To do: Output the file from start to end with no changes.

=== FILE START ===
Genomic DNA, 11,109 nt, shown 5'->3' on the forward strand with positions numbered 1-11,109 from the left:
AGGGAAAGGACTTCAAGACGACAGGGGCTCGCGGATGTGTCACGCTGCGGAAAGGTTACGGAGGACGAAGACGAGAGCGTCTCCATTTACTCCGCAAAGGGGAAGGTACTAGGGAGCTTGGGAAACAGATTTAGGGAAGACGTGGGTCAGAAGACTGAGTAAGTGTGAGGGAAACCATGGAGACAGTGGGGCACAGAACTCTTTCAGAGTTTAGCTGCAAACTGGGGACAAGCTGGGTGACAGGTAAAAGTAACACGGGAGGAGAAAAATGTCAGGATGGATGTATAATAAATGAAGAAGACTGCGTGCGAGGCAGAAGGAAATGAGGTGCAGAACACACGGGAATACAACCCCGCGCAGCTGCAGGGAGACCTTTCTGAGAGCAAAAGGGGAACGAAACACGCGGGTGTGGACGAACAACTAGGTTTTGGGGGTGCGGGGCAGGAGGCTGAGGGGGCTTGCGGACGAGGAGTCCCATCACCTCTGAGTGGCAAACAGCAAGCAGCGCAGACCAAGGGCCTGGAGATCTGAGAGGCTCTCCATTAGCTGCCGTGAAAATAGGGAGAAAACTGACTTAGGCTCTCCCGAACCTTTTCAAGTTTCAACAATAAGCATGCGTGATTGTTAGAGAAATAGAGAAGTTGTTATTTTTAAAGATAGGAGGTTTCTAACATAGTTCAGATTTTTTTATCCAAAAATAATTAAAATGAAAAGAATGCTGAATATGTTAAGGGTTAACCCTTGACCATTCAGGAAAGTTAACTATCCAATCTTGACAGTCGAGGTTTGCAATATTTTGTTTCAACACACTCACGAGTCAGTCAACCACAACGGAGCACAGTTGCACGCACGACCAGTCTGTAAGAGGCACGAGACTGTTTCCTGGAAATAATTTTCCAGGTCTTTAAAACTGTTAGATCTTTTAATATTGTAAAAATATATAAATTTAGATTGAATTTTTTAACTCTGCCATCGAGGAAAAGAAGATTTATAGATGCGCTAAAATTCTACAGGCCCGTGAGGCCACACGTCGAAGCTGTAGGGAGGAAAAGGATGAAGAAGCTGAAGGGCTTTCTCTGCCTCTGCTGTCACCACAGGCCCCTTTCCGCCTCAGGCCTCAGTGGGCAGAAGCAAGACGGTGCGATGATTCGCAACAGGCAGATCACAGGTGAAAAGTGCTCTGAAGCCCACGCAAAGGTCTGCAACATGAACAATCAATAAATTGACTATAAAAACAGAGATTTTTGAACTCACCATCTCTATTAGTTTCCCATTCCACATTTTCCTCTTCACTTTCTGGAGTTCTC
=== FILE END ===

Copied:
Genomic DNA, 11,109 nt, shown 5'->3' on the forward strand with positions numbered 1-11,109 from the left:
AGGGAAAGGACTTCAAGACGACAGGGGCTCGCGGATGTGTCACGCTGCGGAAAGGTTACGGAGGACGAAGACGAGAGCGTCTCCATTTACTCCGCAAAGGGGAAGGTACTAGGGAGCTTGGGAAACAGATTTAGGGAAGACGTGGGTCAGAAGACTGAGTAAGTGTGAGGGAAACCATGGAGACAGTGGGGCACAGAACTCTTTCAGAGTTTAGCTGCAAACTGGGGACAAGCTGGGTGACAGGTAAAAGTAACACGGGAGGAGAAAAATGTCAGGATGGATGTATAATAAATGAAGAAGACTGCGTGCGAGGCAGAAGGAAATGAGGTGCAGAACACACGGGAATACAACCCCGCGCAGCTGCAGGGAGACCTTTCTGAGAGCAAAAGGGGAACGAAACACGCGGGTGTGGACGAACAACTAGGTTTTGGGGGTGCGGGGCAGGAGGCTGAGGGGGCTTGCGGACGAGGAGTCCCATCACCTCTGAGTGGCAAACAGCAAGCAGCGCAGACCAAGGGCCTGGAGATCTGAGAGGCTCTCCATTAGCTGCCGTGAAAATAGGGAGAAAACTGACTTAGGCTCTCCCGAACCTTTTCAAGTTTCAACAATAAGCATGCGTGATTGTTAGAGAAATAGAGAAGTTGTTATTTTTAAAGATAGGAGGTTTCTAACATAGTTCAGATTTTTTTATCCAAAAATAATTAAAATGAAAAGAATGCTGAATATGTTAAGGGTTAACCCTTGACCATTCAGGAAAGTTAACTATCCAATCTTGACAGTCGAGGTTTGCAATATTTTGTTTCAACACACTCACGAGTCAGTCAACCACAACGGAGCACAGTTGCACGCACGACCAGTCTGTAAGAGGCACGAGACTGTTTCCTGGAAATAATTTTCCAGGTCTTTAAAACTGTTAGATCTTTTAATATTGTAAAAATATATAAATTTAGATTGAATTTTTTAACTCTGCCATCGAGGAAAAGAAGATTTATAGATGCGCTAAAATTCTACAGGCCCGTGAGGCCACACGTCGAAGCTGTAGGGAGGAAAAGGATGAAGAAGCTGAAGGGCTTTCTCTGCCTCTGCTGTCACCACAGGCCCCTTTCCGCCTCAGGCCTCAGTGGGCAGAAGCAAGACGGTGCGATGATTCGCAACAGGCAGATCACAGGTGAAAAGTGCTCTGAAGCCCACGCAAAGGTCTGCAACATGAACAATCAATAAATTGACTATAAAAACAGAGATTTTTGAACTCACCATCTCTATTAGTTTCCCATTCCACATTTTCCTCTTCACTTTCTGGAGTTCTC